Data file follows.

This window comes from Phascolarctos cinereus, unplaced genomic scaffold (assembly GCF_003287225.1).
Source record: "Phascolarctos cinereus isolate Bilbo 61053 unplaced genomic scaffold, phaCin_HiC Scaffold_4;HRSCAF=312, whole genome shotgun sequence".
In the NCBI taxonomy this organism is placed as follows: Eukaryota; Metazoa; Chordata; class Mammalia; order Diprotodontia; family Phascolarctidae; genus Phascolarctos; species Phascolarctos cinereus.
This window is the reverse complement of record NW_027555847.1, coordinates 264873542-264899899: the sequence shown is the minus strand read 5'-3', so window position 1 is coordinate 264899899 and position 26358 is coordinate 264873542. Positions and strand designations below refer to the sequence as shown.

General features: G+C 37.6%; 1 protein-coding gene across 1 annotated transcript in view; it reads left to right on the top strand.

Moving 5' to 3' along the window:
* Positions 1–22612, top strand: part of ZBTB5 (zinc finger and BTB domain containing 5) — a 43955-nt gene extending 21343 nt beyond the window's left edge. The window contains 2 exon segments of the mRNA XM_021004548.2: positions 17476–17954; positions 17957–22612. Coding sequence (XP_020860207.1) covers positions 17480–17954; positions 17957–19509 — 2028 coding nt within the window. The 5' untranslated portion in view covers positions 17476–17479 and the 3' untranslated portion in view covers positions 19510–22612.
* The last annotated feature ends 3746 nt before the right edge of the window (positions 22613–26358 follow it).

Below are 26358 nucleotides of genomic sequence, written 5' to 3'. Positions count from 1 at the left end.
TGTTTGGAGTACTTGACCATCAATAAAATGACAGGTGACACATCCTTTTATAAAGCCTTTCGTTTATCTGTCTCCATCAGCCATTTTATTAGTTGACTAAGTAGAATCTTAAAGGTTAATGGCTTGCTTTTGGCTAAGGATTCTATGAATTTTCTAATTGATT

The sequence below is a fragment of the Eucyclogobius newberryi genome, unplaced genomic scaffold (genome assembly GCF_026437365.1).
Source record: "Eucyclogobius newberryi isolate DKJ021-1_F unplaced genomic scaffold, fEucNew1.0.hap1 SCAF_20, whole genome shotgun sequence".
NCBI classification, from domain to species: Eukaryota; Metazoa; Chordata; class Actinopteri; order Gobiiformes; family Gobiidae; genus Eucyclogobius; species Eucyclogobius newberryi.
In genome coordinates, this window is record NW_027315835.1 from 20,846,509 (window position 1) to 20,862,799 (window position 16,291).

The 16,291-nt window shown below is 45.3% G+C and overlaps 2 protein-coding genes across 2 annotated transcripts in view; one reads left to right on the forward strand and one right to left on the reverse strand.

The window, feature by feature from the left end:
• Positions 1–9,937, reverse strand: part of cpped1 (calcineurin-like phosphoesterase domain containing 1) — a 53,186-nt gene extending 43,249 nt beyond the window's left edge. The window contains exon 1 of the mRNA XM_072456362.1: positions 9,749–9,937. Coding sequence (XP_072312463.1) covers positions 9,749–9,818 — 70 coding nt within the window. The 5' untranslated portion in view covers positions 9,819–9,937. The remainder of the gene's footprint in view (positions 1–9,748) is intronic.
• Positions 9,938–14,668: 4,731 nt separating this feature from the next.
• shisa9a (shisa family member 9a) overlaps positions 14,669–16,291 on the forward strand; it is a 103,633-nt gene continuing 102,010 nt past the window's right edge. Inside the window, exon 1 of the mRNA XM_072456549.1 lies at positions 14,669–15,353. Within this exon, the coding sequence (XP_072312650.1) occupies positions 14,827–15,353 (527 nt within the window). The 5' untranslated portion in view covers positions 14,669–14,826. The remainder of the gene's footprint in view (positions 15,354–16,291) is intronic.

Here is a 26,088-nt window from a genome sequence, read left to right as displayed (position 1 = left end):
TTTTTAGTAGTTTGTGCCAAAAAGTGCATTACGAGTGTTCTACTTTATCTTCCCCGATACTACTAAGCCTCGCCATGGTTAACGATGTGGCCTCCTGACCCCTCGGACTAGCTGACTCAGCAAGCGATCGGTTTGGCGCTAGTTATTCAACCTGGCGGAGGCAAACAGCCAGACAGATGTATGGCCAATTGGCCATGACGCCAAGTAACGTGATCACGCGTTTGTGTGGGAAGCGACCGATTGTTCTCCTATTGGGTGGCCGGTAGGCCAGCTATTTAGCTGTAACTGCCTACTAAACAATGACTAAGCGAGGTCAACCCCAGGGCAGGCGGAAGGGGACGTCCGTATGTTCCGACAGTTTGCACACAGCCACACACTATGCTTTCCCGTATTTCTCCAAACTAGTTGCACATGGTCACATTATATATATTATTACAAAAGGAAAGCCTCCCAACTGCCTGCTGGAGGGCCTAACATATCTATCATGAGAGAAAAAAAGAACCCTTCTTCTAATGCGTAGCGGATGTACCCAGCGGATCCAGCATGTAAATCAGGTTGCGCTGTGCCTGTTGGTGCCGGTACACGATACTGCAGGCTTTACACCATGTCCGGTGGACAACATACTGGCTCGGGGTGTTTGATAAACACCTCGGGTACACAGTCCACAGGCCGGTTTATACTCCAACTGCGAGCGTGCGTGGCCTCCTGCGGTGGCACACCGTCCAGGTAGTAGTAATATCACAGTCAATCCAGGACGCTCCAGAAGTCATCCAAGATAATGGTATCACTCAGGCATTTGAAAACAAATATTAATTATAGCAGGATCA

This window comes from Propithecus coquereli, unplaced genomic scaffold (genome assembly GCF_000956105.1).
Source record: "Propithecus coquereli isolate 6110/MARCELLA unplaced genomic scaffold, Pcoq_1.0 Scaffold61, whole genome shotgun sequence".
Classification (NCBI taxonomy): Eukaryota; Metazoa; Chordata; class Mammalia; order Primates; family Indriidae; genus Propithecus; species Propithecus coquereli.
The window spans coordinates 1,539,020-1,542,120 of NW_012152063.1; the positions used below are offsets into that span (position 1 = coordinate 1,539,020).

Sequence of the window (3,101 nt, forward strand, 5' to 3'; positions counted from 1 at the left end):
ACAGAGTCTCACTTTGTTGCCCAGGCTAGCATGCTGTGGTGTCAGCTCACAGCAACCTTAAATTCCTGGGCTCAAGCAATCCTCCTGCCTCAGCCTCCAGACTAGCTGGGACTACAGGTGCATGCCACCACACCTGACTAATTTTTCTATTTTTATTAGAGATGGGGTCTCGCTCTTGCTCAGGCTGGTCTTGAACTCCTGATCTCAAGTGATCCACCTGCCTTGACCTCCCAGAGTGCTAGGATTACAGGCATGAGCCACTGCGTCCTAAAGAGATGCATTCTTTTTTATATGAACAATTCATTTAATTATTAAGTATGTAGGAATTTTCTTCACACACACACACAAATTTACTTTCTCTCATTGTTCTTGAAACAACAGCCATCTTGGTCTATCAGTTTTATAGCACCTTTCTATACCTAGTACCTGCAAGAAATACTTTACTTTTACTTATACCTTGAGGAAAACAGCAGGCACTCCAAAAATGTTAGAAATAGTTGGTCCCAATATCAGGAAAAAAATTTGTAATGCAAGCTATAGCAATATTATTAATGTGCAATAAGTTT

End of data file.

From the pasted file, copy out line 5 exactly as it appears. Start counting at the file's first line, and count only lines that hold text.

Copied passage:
General features: G+C 37.6%; 1 protein-coding gene across 1 annotated transcript in view; it reads left to right on the top strand.